Your Kids, College, and the Coronavirus: What You Need to Know

by | Family Law
Student wearing a mask walking in a campus

Many parents with college-aged kids are wondering what happens if their son or daughter gets sick while away at college. What if they contract the flu or the Coronavirus?

Although they will always be your children, the reality is that once your kids turn 18 they are legally adults and have the same rights of privacy regarding medical information as you do. To put it another way, if you son or daughter gets sick while away at college, you are not entitled to know anything about their condition other than what they tell you themselves. (Some schools notify parents if hospitalization is required, however.) For parents who have always scheduled and driven their children to their medical, dental, and orthodontic appointments, this is a disconcerting feeling.

The solution is a health care power of attorney for your college-aged children. While often associated with planning for elderly people, the truth is that everyone age 18 and older should have their own health care power of attorney. With a properly executed health care power of attorney, you will be able to get the same information about your children’s medical situation as they have access to themselves.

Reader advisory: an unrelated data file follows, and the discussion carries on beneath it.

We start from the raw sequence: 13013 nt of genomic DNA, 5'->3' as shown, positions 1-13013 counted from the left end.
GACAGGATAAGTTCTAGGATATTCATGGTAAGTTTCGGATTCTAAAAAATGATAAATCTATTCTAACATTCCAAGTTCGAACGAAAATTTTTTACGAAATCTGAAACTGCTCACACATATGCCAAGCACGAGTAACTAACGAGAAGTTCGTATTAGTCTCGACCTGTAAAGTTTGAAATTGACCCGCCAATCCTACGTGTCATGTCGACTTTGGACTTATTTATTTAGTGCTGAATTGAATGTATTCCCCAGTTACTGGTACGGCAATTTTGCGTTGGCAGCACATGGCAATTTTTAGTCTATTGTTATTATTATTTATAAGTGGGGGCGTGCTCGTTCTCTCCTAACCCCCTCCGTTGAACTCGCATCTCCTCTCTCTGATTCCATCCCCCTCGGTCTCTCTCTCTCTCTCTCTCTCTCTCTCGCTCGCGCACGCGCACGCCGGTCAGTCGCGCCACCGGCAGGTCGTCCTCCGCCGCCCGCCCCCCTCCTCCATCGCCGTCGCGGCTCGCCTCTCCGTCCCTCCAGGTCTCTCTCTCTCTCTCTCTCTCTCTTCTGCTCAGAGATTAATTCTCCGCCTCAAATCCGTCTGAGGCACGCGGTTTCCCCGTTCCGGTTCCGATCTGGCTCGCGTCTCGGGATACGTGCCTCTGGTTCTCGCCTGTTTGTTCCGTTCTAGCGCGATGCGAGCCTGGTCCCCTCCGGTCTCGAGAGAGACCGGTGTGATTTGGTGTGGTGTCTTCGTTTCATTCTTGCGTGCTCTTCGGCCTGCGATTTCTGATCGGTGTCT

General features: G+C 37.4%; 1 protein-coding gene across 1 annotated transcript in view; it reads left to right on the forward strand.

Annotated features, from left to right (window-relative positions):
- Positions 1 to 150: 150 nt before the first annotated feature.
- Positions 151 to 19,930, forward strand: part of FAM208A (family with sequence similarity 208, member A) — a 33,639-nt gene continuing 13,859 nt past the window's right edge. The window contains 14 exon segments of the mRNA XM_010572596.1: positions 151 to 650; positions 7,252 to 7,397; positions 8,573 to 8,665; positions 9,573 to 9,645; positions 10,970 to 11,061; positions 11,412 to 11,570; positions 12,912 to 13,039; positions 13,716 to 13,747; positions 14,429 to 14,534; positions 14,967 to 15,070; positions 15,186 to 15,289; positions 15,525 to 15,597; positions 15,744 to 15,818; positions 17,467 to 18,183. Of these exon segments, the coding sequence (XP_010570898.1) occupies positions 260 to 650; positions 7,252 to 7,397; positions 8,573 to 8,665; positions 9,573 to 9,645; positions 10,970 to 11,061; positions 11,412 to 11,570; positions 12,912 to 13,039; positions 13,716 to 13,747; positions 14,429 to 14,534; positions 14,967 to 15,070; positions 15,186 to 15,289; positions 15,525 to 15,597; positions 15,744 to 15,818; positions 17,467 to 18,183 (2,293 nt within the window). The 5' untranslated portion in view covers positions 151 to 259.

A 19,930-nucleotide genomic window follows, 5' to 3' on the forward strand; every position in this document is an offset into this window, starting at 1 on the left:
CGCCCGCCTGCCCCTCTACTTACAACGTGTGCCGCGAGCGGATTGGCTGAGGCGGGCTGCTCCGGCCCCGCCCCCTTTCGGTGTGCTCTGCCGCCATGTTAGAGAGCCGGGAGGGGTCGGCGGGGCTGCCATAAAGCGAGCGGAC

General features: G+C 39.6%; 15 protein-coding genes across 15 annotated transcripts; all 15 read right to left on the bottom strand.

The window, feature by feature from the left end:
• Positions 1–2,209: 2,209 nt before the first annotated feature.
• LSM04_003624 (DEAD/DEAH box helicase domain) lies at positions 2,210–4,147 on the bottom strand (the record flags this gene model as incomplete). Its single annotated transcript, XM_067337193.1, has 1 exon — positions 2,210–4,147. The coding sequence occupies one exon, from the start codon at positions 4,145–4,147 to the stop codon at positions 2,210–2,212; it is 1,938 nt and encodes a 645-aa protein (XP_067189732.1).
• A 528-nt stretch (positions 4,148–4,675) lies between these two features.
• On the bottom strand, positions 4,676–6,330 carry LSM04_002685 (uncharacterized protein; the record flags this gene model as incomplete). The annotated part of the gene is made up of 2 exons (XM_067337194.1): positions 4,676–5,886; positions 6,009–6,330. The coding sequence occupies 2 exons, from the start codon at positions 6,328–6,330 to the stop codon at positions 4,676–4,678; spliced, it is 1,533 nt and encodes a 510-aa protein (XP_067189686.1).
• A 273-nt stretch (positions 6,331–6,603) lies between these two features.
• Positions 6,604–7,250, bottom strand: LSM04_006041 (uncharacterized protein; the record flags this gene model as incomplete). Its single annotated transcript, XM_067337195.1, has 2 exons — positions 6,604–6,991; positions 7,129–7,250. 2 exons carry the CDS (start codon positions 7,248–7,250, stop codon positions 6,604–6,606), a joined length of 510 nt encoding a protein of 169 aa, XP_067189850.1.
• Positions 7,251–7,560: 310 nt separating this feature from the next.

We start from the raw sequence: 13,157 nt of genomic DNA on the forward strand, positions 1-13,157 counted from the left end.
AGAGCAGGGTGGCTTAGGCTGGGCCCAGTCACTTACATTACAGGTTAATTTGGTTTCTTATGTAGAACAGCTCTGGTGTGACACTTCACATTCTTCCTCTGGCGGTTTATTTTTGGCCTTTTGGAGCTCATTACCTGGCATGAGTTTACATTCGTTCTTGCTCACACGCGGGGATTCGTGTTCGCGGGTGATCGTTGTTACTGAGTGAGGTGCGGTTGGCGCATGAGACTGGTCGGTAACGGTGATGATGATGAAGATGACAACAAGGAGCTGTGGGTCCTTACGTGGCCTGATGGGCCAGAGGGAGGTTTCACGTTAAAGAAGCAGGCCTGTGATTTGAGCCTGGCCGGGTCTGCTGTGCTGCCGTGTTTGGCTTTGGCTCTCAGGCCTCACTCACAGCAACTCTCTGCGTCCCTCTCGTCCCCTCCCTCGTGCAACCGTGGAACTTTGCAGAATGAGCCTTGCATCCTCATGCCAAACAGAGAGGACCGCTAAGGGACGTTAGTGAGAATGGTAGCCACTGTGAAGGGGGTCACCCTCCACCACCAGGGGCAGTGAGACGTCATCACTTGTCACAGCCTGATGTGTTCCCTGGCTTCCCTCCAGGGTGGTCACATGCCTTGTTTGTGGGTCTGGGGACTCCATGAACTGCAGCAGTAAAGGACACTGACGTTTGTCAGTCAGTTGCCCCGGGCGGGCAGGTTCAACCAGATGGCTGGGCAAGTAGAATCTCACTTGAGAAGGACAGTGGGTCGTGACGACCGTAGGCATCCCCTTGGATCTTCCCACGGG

In these uncertain times, when colleges are modifying their environments to include social distancing in classrooms, the closing of dining halls, the thinning out of dormitories, and other measures necessary to protect students and staff, almost every college is also adding medical personnel and establishing procedures in case students contract the Coronavirus. As a parent, it is important to think ahead and execute proper planning before your child leaves for college. If you wait until you need it, you’ve waited too long.

We can help you plan for this. Call us now for a consultation.